Breastfeeding Vs. Fomula Feeding

Updated and reviewed by: Barbara P. Homeier, MD
Originally reviewed by: Neil Izenberg, MD
Choosing whether to breastfeed or formula feed your baby is one of the first decisions expectant parents will make. Although there's no right or wrong choice, the American Academy of Pediatrics (AAP) joins other organizations such as the American Medical Association (AMA), the American Dietetic Association (ADA), and the World Health Organization (WHO) in recommending breastfeeding as the best for babies. Specifically, the AAP says babies should be breastfed exclusively for the first 6 months and that breastfeeding should continue until 12 months (and beyond) if both the mother and baby are willing.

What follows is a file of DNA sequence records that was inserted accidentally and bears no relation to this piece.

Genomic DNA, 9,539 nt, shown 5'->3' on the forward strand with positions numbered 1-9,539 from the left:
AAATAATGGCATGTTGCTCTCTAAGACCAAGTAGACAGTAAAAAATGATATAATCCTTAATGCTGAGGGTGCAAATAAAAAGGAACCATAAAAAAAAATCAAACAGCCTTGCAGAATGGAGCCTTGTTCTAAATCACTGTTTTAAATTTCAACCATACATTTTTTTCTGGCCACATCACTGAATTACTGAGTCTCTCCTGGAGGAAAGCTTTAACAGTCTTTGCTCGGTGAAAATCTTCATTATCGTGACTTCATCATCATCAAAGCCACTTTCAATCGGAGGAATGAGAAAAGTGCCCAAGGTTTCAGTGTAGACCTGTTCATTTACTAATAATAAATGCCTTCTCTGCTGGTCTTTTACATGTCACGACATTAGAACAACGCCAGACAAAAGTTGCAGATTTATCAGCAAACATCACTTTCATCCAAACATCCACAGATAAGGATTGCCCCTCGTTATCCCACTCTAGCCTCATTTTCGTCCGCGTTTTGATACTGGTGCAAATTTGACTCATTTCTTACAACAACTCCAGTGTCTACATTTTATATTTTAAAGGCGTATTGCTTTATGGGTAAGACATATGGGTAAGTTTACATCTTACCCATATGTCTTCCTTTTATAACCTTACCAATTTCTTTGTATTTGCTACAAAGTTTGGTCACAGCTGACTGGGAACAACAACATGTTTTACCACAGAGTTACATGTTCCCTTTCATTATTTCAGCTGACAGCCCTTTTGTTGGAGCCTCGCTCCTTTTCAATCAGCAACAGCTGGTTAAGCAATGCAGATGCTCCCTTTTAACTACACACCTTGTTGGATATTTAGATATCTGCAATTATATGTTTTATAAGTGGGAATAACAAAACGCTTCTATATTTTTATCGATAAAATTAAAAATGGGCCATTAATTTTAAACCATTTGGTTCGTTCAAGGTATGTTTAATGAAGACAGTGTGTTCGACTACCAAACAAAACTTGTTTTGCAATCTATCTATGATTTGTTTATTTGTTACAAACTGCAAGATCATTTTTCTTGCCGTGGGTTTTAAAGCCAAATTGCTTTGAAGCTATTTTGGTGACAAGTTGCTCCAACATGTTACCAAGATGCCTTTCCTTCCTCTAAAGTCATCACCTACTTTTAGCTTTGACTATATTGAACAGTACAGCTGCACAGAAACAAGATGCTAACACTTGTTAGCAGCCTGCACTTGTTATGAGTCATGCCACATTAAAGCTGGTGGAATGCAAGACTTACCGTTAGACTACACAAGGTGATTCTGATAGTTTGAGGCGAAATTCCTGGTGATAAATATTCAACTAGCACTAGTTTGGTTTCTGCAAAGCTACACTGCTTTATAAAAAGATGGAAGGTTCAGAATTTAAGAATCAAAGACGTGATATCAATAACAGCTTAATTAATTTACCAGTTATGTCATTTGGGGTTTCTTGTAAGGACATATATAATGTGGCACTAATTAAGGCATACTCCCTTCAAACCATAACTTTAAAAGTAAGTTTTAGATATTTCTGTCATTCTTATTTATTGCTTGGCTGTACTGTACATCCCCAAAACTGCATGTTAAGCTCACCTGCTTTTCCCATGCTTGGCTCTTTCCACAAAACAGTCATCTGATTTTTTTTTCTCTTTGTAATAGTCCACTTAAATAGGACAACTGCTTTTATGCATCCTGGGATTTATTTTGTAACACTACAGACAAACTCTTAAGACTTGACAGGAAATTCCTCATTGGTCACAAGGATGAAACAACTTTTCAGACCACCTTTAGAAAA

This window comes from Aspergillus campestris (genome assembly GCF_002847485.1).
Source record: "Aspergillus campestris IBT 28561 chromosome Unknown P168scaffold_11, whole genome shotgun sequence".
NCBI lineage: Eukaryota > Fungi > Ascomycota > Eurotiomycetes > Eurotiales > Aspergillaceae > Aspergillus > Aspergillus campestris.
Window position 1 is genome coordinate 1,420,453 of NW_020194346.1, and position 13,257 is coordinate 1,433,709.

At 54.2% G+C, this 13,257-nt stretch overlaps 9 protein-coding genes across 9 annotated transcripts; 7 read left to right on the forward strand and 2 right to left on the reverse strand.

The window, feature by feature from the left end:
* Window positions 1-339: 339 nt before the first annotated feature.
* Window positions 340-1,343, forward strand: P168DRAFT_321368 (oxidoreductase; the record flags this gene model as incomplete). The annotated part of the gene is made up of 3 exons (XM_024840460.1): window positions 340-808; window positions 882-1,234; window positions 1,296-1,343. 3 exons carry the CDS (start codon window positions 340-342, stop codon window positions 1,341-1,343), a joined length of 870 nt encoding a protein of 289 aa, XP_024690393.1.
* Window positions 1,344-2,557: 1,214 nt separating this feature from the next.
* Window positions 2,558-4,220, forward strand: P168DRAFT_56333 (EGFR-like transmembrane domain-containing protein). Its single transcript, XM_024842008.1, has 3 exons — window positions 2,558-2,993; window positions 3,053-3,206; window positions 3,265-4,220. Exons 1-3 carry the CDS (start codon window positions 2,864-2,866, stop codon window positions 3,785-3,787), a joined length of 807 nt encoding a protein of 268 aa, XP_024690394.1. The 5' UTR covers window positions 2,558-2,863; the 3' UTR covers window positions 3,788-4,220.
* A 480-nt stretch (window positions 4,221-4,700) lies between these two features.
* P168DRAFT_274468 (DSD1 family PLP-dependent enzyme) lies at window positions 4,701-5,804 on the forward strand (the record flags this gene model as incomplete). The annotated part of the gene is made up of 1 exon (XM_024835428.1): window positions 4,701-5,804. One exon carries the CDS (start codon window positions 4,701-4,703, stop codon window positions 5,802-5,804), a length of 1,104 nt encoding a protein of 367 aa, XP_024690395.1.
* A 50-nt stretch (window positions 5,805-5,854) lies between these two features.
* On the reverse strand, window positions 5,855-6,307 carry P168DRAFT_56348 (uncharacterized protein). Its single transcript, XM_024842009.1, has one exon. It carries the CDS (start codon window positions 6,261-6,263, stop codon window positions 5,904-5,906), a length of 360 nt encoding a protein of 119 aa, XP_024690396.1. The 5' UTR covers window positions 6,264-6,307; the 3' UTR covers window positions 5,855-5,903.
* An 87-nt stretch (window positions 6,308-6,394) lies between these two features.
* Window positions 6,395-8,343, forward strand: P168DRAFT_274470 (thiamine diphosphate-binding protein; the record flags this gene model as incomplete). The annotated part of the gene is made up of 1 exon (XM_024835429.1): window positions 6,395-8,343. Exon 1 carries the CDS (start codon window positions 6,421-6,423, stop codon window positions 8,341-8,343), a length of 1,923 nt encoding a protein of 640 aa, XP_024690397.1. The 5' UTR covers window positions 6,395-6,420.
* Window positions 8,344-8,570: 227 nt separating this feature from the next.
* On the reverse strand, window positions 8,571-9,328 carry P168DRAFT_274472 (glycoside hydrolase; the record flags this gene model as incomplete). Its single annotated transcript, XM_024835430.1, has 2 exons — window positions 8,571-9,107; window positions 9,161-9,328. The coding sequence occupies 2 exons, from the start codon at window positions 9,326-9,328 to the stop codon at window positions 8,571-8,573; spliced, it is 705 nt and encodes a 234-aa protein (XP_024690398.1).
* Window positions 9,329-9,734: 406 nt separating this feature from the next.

But breastfeeding (or nursing) may not be possible or preferable for all women. The decision to breastfeed or formula feed your baby should be based on your comfort level with breastfeeding as well as your lifestyle.
Breast milk is the ideal form of nutrition for newborns, but for mothers who are unable to breastfeed or who decide not to, infant formula is a good alternative. If you feed your baby with a commercially prepared formula, be assured that your baby's nutritional needs will be met. And you'll still bond with your baby just fine. After all, whether with breast milk or formula, feeding is an important time of connection between mother and baby.
The decision to breastfeed or formula feed your baby is a very personal one. But here are some points . . . . . .

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